Browning’s children, by the way? Well, Van Helsing has wrangled up the munchkins and has them stowed away in a farmhouse somewhere in the middle of Woop Woop (that’s “nowhere” for you non-Australian readers). He has them laid out on a wooden table, in a state of narcoticised slumber like a pair of cherubic corpses. They are untouched, but in a tense sequence, VH comes to look upon them, wielding his trusty mallet. He gazes upon their meagre forms, his face torn between the determination to murder and the whisper to spare their lives. I feel it is safe to say that Van Helsing will be ending his contract with Grayson very soon because he is on the hairline of retribution.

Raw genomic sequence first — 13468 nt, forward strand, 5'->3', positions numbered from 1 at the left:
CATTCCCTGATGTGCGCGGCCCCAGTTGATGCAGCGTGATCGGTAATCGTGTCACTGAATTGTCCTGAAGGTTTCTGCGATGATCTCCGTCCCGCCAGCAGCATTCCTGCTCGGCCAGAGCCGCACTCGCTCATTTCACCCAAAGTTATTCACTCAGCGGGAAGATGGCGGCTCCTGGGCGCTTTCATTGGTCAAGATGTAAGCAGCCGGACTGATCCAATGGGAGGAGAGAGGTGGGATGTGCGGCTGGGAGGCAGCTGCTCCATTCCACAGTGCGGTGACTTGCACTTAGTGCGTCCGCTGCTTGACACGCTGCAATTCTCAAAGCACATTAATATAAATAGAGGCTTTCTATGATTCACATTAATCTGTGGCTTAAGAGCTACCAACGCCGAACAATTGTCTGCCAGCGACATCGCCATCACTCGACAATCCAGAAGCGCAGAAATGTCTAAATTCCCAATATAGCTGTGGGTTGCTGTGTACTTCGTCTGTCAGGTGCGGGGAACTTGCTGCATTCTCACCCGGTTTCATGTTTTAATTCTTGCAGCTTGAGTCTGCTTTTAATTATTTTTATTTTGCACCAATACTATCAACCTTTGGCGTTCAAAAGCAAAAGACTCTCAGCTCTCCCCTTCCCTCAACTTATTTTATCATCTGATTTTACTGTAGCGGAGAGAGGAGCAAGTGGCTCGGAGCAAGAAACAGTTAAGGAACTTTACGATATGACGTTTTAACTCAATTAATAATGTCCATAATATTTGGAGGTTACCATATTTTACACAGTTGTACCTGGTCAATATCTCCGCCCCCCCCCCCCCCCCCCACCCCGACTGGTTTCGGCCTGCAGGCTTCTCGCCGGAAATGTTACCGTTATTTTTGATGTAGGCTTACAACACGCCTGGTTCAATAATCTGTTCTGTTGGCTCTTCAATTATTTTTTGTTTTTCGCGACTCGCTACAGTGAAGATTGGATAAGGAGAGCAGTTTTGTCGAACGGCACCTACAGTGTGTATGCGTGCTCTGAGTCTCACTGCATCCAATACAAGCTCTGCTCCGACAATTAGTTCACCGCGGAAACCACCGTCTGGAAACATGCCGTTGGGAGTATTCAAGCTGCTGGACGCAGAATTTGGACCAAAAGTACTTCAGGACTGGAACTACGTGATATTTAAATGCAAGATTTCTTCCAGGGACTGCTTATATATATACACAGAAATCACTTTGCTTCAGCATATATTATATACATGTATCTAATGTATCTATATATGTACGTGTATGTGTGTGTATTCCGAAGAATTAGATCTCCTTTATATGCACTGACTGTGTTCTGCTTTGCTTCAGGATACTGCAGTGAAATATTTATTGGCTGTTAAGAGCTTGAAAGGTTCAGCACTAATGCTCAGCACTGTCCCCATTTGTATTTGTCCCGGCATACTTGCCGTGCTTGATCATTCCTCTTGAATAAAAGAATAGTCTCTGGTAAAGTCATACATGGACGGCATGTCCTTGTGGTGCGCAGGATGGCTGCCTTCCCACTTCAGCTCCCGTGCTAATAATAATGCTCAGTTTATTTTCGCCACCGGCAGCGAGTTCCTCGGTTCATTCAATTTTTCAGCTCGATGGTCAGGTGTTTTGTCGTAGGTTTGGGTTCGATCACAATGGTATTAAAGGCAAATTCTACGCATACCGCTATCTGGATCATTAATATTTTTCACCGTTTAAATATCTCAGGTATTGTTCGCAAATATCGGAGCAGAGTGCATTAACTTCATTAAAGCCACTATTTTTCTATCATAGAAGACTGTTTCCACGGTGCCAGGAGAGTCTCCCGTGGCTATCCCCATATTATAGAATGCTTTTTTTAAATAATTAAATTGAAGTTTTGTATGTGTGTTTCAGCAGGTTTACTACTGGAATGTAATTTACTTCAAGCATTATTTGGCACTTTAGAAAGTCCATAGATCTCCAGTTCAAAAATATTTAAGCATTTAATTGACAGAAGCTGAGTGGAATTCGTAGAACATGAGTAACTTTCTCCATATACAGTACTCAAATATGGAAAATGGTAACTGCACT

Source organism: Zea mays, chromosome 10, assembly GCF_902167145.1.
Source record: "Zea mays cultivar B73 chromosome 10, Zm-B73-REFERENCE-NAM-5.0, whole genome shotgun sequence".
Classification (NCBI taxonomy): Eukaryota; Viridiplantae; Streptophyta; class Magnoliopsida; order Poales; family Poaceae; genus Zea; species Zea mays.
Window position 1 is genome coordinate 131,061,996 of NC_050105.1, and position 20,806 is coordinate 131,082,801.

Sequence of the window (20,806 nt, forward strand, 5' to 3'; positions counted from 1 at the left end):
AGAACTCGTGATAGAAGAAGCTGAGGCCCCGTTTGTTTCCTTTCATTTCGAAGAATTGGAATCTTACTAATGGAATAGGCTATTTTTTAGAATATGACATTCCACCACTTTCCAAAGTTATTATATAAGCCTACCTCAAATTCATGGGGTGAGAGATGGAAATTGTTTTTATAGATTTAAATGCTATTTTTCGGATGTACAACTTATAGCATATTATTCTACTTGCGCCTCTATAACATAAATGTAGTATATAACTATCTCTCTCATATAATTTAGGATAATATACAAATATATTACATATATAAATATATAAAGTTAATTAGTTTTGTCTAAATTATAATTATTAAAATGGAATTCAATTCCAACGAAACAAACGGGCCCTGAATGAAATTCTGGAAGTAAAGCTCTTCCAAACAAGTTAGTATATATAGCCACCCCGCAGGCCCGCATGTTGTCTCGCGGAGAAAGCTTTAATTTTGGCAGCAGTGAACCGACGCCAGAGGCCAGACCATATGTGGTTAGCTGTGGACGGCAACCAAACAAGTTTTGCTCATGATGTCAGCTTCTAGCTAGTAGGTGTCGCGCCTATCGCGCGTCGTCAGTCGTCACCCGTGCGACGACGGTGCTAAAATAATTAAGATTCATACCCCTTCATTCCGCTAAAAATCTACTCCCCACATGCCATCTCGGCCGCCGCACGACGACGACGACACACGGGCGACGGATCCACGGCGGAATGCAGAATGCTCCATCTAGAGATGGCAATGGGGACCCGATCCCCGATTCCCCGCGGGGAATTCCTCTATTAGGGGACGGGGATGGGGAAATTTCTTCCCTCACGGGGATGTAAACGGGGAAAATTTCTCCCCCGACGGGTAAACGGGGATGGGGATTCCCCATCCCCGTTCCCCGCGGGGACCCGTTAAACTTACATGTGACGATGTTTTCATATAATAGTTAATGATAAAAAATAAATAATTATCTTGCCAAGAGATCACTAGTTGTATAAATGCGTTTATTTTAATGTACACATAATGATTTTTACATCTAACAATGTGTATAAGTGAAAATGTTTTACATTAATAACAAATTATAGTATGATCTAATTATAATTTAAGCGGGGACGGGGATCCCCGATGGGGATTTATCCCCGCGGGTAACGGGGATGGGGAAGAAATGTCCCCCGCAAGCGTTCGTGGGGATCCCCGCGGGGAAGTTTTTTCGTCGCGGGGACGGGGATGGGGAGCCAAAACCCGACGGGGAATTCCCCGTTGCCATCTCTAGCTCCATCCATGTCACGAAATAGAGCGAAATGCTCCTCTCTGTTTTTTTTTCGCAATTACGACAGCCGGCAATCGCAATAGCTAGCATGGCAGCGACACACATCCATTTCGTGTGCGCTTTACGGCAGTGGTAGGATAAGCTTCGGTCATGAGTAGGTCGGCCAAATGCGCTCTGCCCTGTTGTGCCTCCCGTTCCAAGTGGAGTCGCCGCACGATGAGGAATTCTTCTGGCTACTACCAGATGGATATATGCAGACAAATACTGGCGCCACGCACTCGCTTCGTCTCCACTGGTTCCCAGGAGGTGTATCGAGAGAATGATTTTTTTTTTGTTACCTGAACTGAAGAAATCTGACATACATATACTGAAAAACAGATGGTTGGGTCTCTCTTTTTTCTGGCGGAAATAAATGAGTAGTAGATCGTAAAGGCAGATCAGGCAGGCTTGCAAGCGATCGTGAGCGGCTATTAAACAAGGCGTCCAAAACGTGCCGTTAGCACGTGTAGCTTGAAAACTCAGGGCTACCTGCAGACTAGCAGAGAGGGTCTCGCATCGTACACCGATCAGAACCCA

At last, Mina realises that her connection with Grayson goes beyond something akin to simple attraction- it runs considerably deeper in them both, like blood. When Grayson comes to her bedside after being carted back to hospital again, their conversation is deep yet frank laced with a little bit of sweet humour. Grayson makes a gentle joke that in turn causes Mina to laugh. “Stop, it hurts when I do that.” she says with a smile on her face. Finally, Mina states (not questions) that it was Grayson who saved her that day. He denies it at first (unconvincingly), but Mina holds on like a pit bull. Grayson decides the time for any pretension is gone and he comes clean with her about how he feels. He tells her that she strongly reminds him of his wife, Ilona, and she responds by admitting that ever since she was young, she had dreams about this woman who resembles her, who has been beckoning her. She asks where will they go from here, to which Grayson honestly replies that he doesn’t know. She asks if he loves her. He doesn’t respond. Instead, he asks after her relationship with Harker, to which she says that she and him are through. She mentions Lucy’s involvement and something within Grayson snaps. He excuses himself hurriedly, a snap in his stride and a sneer upon his mouth, leaving Mina bewildered and just a little concerned.